According to a study published in the AHA journal Stroke that included health data from almost 25,000 adults in the United States, 1 in 3 young people do not know how to recognize stroke signs.
In an effort to expand stroke knowledge among all age groups in the United States, the American Stroke Association, a division of the AHA, are popularizing a Spanish language version of their popular FAST acronym.
The initiative was in response to a Centers for Disease Control and Prevention (CDC) survey from 2017 that showed that just 58 percent of Hispanic adults in the United States could recognize telltale stroke symptoms, compared with 64 percent of Black Americans and 71 percent of white Americans.
“There are gaps that have been observed for many years in stroke care for Latino Americans,” says José Biller, MD a professor and chair of Neurology at Loyola University Chicago’s Stritch School of Medicine, and an American Stroke Association volunteer expert who helped develop RÁPIDO, the new acronym aimed at expanding knowledge of stroke warning signs among Spanish speakers.
“Knowledge is power, and in order to provide that additional power to this population, the ASA and the AHA are adapting a culturally relevant acronym,” Dr. Biller says.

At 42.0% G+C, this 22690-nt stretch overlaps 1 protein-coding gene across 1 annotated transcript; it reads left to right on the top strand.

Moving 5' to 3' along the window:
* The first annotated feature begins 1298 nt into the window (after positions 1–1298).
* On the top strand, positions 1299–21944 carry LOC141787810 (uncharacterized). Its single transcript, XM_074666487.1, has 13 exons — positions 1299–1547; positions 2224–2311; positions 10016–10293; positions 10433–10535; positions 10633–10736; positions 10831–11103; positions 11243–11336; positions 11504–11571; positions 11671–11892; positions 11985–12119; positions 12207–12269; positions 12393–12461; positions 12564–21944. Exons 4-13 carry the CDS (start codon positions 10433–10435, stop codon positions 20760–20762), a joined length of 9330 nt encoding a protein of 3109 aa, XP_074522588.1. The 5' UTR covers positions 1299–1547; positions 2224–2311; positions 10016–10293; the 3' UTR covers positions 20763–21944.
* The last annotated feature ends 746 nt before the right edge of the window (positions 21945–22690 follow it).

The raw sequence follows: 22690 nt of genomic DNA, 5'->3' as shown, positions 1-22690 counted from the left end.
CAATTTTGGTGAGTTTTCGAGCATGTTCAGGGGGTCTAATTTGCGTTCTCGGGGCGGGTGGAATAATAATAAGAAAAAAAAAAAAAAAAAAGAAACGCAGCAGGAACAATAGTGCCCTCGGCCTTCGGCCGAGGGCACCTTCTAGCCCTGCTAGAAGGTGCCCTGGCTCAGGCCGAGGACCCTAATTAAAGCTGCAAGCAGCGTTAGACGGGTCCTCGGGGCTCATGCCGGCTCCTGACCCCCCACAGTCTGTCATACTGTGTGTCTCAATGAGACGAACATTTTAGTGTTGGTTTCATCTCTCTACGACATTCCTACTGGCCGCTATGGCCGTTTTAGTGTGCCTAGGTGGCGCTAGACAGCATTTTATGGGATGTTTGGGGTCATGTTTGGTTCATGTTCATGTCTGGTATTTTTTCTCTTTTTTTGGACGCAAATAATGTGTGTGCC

Recognizing Signs, Acting RÁPIDO
RÁPIDO was originally designed by experts at The University of Texas System. The AHA’s FAST acronym stands for:
- Face drooping
- Arm weakness
- Speech difficulty
- Time to call 911
The RÁPIDO acronym includes the same warning signs and action prompts:
- Rostro caído
- Alteración del equilibrio
- Pérdida de fuerza
- Impedimento visual
- Dificultad para hablar
- Obtenga ayuda rápido
“We are going to close some of the gaps because stroke is a time-sensitive urgency that is treatable, that is preventable, and that should be recognized by the vast majority of the population,” Biller says.
More than 12 percent of all households in the United States are Spanish-speaking, census data shows. It’s the only language spoken by many immigrants, including Gutierrez’s mother.